2. Road food is an important aspect of any trip. We stopped for a 5 p.m. lunch at a hot dog stand in Wilmington, Delaware, where delicious meals for two ran me a whopping $11. And we just squeaked into our old favorite pizza joint as they were closing. We were too late for table service, but we split our piping hot takeout pie while sitting in the car outside. We dripped cheese and sauce and our fingers ran with grease. I don’t think there were two happier people in all of New England. I kept sighing with contentment the rest of the drive north. (Thank you, Modern employees, for making us a final pizza of the night. We are truly, truly grateful.)
3. A later start meant we got to see the first Christmas lights in New Jersey (my favorite state for holiday decorations). And by the time we were driving on the Merritt Parkway, the fog curled around the trees in the median, offering ghostly shadows as car headlights bounced past.
Have a happy Thanksgiving tomorrow everyone. I hope you’re spending it with people you love.
November 25, 2009
posted by soe 3:35 am
Rudi and I will be driving up to Connecticut in the morning. It’ll be nice to see friends and family, but I’d feel so much better if things here weren’t so … undone.
I meant to get more things taken care of this evening, but I just don’t know where the time went. I suppose when you don’t get home until after 8 and you don’t eat dinner until 10 there just isn’t that much night left, is there…?
Ah, well, there’s always the morning for me to be ultra-productive during. I’ll be asleep, but that shouldn’t stop me, should it?
Safe travels to all those headed to loved ones for the holidays…
November 23, 2009
posted by soe 3:03 pm
How did D.C. go from having two perfectly lovely downtown outdoor ice rinks to one to possibly none?
Why, yes, I am feeling bitter.
Hat tip to DCist for the depressing news…
an uneventful weekend
posted by soe 2:23 am
It was a quiet weekend around the Burrow.
On Friday night, Michael came across town for happy hour with John and Rudi and stayed so that he could go out for dinner with us. I had been feeling a bit on the crabby side, but Michael was in a genial mood and so his company and some pizza helped put things right. Rudi and I were home by ten and got to catch up on our online watching of Numb3rs before bed.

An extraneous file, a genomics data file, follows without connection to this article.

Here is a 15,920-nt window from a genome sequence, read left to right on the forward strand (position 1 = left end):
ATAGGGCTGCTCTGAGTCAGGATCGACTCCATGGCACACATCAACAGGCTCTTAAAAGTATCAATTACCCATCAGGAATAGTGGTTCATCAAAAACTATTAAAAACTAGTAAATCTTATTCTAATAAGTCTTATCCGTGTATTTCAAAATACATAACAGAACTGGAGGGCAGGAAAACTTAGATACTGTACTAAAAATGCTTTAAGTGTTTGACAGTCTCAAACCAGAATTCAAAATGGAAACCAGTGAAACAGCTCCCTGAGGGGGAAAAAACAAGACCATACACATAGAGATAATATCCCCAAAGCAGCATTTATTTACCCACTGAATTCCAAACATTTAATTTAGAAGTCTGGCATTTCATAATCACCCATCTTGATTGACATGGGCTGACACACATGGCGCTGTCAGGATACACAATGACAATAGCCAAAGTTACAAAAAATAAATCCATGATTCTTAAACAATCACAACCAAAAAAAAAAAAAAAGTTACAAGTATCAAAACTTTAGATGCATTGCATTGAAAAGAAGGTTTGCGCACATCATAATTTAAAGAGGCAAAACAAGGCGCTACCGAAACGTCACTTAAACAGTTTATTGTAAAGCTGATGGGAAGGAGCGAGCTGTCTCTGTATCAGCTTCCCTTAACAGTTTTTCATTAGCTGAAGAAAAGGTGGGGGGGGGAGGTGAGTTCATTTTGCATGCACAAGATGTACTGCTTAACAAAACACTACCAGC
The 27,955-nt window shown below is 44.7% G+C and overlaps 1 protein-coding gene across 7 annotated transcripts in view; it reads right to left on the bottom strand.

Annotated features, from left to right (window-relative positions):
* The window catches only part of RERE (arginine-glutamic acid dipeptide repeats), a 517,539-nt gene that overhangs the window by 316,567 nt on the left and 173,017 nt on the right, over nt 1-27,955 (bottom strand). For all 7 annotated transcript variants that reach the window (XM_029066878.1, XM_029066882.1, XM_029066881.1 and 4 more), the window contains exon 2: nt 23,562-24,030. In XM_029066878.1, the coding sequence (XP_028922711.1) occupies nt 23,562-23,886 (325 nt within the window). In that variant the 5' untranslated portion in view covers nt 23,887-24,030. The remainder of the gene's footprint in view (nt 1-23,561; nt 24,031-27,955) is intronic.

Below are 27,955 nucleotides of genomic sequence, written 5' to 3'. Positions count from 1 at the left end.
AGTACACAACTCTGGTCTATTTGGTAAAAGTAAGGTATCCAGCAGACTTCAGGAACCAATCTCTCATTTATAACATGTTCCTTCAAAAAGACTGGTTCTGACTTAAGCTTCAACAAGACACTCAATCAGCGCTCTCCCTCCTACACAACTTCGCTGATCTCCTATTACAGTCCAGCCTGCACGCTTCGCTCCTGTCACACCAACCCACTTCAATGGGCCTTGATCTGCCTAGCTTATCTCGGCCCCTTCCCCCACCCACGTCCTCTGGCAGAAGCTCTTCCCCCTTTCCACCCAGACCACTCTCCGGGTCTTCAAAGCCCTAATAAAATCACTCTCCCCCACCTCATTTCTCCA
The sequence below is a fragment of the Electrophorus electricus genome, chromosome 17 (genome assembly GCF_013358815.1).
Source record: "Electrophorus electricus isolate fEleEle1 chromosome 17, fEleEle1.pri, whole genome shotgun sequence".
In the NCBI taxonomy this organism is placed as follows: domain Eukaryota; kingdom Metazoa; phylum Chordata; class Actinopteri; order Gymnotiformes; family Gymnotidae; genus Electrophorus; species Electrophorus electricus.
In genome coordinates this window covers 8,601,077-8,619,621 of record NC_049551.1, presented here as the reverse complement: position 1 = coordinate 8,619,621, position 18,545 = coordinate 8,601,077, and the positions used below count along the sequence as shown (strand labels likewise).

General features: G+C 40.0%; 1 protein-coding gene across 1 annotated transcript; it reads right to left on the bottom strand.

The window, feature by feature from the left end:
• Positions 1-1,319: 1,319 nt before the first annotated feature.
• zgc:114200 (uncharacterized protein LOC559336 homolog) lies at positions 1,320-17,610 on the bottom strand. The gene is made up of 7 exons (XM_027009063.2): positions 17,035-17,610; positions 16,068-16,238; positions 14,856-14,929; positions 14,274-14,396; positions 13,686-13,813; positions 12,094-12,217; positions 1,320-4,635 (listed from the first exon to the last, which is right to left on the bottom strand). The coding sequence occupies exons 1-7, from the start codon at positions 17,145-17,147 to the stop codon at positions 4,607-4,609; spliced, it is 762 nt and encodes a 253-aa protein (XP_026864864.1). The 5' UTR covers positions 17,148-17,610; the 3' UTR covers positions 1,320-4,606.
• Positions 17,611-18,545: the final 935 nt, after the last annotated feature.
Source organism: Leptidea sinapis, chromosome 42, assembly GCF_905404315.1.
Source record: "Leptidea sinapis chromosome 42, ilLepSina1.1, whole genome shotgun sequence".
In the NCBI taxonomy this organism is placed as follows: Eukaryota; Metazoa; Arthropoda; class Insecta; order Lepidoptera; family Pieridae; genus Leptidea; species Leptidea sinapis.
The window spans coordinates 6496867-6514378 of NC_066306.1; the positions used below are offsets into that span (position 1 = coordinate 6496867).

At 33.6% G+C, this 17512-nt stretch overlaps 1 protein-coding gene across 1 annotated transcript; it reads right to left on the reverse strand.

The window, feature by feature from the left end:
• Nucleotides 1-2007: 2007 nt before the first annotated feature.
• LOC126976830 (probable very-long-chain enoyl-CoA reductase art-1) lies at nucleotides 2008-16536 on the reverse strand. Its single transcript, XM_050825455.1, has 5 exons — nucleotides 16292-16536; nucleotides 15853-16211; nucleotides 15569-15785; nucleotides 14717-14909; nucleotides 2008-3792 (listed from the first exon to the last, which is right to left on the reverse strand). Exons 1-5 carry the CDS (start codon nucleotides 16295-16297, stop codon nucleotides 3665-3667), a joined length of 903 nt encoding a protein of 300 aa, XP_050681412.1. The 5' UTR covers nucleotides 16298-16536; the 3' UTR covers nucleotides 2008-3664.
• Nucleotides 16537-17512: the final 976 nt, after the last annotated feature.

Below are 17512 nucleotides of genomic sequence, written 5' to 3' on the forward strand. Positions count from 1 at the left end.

Saturday was the Help the Homeless Walkathon, which required this night person to get up before the sun was out of bed and be out the door before she normally leaves for work. Secretly, I was a bit glad that I missed meeting up with the people I was supposed to join, because I’m not much of a conversationalist when I’m still half-asleep. I am, however, a fast walker regardless of the hour, because I somehow managed to start behind but finish before the people I was looking for, who were fellow alumni of Connecticut College.
I did catch up to them for an early lunch, which ended up being quite nice. All three of them had graduated after Rudi and me, but one had been the housefellow of Blackstone his senior year, which was a nice connection. Another had been an RTC (an adult student returning to college), and she and her husband are recent transplants to the region.
After a stop at the library, I came home and the cats tricked me into lying down on the bed, where I promptly fell asleep. I dozed all afternoon.
This morning we slept in a bit, then headed to the farmers’ market for a few things, like milk and carrots. After a leisurely brunch of chai and French pastries, Rudi announced he’d work on cleaning the kitchen while I went down to shutter the garden for the season and get some sunlight.
We spent the evening shredding papers, listening to music, and watching the soccer championship game. Two bags of recycling and a bag of trash left the apartment and I’m already feeling lighter.
I can’t wait to see what the week ahead holds…
November 22, 2009
posted by soe 3:39 am
Nothing can possibly be more dull than a blog post on cleaning. Even one on dentistry has the potential to drift into the horror genre…
And, yet, here we are.
The cleaning/organizing/mass purging is going slowly. Far too slowly, in fact.
Under the best of circumstances I am deadline driven. This means that I work better — and faster — the closer we get to when things need to be done. The day of my tree trimming, I will be a model of efficiency. Two weeks out, though, and I’m having a hard time finding the motivation. All I want to do is sleep and knit and read.
Sorting through papers I’ve allowed to pile up and clothes and books I need to shift out of the house is not my idea of a fun way to spend a Saturday evening…
So, I turn to you, dear readers. What is your best tip for fall cleaning? Or your secret to staying motivated on mundane tasks? I’m desperate for suggestions because I really do know that procrastination and last minute efficiency are not my friends, at least in this instance.